Unauthorized forces in Syria are invaders: Syrian president
Iran Press TV
Sat Mar 11, 2017 10:48AM
President Bashar Assad says all foreign troops deployed to his country without the approval of the Syrian government are invaders, apparently referring to US and Turkish forces.
Assad made the remark in an interview with China's PHOENIX TV, a script of which was released by Syria's official SANA news agency on Saturday.
Asked whether Damascus had given the green light for the recent deployment of American forces in the northern Syrian city of Manbij, he replied, "No, no, we didn't."
"Any foreign troops coming to Syria without our invitation or consultation or permission, they are invaders, whether they are American, Turkish, or any other one," Assad said.
"And we don't think this is going to help. What are they going to do? To fight ISIS (Daesh)? The Americans lost nearly every war," he added.
The US "didn't succeed anywhere they sent troops, they only create a mess; they are very good in creating problems and destroying, but they are very bad in finding solutions," he added.
Earlier this week, the Pentagon announced that the US had deployed a small number of combat forces in and around Manbij in a bid to prevent clashes between the Turkish- and US-backed forces operating in the area.
The deployment was the first of its kind by the US in Manbij. American forces have carried out training and advising missions in the city before.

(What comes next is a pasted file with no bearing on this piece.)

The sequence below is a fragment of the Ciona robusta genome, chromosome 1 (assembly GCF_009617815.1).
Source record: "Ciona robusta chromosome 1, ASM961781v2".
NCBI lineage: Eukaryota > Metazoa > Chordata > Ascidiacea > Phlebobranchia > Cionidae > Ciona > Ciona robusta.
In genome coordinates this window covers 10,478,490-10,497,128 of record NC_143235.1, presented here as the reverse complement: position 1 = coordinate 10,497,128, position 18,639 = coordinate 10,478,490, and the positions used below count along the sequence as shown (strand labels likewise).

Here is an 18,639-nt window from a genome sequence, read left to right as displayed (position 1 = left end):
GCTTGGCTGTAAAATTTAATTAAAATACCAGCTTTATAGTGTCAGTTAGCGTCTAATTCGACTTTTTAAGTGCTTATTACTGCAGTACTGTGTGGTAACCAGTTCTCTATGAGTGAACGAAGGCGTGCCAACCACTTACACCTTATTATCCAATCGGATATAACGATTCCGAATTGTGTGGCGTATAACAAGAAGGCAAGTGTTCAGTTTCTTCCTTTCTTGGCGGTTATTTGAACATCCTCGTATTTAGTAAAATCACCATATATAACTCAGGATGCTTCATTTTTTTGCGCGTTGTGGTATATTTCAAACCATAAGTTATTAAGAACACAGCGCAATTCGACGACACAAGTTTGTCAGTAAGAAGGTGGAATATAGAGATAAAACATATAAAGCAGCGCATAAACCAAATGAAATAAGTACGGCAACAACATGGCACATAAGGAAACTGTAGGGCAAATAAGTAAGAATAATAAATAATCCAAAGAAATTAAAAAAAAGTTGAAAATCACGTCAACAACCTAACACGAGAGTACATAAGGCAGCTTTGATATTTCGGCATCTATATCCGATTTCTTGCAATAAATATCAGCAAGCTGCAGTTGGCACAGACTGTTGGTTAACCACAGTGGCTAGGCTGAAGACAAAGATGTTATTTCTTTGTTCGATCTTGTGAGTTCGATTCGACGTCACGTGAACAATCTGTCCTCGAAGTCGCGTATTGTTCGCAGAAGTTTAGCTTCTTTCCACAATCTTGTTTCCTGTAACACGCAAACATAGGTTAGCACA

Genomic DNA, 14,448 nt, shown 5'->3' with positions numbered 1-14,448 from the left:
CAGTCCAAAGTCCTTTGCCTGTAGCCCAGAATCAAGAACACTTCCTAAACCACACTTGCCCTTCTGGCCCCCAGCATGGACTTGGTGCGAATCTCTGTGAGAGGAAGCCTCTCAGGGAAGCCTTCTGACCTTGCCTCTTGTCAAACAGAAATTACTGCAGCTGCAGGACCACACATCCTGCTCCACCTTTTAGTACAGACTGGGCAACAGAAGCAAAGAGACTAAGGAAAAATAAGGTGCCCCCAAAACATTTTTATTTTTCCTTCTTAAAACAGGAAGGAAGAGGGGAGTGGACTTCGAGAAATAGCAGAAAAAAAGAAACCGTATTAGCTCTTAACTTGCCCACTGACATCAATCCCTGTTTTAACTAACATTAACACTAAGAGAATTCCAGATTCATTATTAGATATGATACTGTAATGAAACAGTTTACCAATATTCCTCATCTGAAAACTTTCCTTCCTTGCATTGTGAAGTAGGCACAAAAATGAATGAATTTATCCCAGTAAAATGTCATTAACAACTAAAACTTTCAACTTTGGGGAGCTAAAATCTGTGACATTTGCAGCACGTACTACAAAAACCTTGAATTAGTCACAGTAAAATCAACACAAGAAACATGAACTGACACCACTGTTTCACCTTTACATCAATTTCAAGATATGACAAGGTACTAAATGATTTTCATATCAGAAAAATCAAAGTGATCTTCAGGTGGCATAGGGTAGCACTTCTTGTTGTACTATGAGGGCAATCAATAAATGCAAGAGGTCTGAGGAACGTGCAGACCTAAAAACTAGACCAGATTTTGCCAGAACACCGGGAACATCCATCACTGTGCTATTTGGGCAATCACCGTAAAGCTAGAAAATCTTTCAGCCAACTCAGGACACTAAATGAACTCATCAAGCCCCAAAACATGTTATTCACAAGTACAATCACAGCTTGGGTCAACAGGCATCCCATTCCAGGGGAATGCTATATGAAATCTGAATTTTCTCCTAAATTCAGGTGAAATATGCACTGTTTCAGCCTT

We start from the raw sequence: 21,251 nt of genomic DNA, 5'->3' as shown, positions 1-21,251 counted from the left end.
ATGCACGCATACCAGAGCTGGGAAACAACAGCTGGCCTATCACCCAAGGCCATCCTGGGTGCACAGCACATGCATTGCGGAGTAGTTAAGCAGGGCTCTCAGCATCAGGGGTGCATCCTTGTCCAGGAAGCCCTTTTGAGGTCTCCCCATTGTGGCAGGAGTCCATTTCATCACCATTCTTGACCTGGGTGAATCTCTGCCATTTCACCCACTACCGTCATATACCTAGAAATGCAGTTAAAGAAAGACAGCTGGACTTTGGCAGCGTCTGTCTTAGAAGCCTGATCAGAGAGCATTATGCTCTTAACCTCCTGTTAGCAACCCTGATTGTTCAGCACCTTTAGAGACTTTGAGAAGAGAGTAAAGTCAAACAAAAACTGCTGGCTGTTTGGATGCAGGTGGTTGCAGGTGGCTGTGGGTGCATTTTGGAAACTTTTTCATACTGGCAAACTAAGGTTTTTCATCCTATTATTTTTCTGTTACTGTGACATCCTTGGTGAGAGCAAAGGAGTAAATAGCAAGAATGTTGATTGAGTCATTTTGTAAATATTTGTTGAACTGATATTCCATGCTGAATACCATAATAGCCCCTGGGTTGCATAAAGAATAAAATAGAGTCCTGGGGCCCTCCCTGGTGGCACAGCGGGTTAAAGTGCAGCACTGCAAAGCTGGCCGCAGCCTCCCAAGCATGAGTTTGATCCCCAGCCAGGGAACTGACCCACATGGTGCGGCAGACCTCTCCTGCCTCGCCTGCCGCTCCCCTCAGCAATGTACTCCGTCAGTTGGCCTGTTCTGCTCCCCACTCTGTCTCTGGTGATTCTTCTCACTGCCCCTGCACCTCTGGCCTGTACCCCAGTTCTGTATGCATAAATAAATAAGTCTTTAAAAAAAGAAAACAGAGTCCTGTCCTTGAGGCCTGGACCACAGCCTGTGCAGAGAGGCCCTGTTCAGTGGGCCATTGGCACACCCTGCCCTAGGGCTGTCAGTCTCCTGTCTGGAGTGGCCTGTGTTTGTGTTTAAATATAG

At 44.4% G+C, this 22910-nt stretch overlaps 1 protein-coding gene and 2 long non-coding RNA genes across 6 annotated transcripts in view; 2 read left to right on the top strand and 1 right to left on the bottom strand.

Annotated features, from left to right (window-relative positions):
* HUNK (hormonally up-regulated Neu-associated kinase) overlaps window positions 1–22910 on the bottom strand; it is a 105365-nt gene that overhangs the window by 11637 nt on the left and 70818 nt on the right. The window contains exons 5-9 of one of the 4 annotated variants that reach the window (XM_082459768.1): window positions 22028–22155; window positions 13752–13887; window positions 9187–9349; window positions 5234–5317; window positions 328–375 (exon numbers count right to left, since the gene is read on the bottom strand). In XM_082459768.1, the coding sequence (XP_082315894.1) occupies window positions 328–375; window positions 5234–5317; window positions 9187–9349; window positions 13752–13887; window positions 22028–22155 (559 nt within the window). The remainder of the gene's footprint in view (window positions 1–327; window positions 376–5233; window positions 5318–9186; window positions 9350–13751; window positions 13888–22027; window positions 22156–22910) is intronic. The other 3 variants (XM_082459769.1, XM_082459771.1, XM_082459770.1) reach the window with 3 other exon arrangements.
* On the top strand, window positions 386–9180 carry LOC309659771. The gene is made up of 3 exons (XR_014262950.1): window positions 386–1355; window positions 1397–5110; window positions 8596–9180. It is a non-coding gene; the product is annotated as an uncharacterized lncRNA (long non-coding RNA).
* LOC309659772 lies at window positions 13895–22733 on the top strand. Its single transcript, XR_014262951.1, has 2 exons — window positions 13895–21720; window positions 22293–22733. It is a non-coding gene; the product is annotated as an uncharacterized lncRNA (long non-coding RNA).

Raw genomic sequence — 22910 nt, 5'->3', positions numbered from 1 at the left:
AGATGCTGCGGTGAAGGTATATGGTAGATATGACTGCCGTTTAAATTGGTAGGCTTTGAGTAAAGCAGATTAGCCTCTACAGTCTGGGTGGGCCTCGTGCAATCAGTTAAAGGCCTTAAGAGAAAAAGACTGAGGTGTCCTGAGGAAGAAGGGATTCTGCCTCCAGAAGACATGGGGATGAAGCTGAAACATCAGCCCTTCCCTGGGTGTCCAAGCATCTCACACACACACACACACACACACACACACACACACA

Turkey, too, has deployed forces to Syria in a violation of the Arab country's sovereignty.
Elsewhere in his remarks, Assad stressed that the solution to the Syrian conflict had to be focused on two parallel ways, namely dialog and the fight against terrorism, which he said the government is responsible for.
'Referendum on the political future of Syria'
He further said that Syrian people had to decide about the country's future.
Referring to the people of Syria, he said, "They're going to have referendum about what they want." He did not explain.
Asked about the situation in Raqqah, where Daesh terrorists have amassed, the Syrian leader said government forces had come "very close" to the city.
Daesh has declared Raqqah its so-called headquarters in Syria, and Syrian government forces have been planning to liberate the city.
"Yesterday, our troops reached the Euphrates River, which is very close to Raqqah City…, so it's going to be a priority for us, but that doesn't mean the other cities are not priority," he said.
'Nothing concrete by Trump, yet'
Moreover, Assad emphasized that he had not seen "anything concrete yet" from US President Donald Trump, who has used harsh rhetoric about the fight on Daesh.
The counter-terrorism fight "cannot be from the air, it should be in cooperation with the troops on the ground, that's why the Russians succeeded," he said, stressing that Moscow had supported the Syrian army in the push against Daesh and prevented its expansion.
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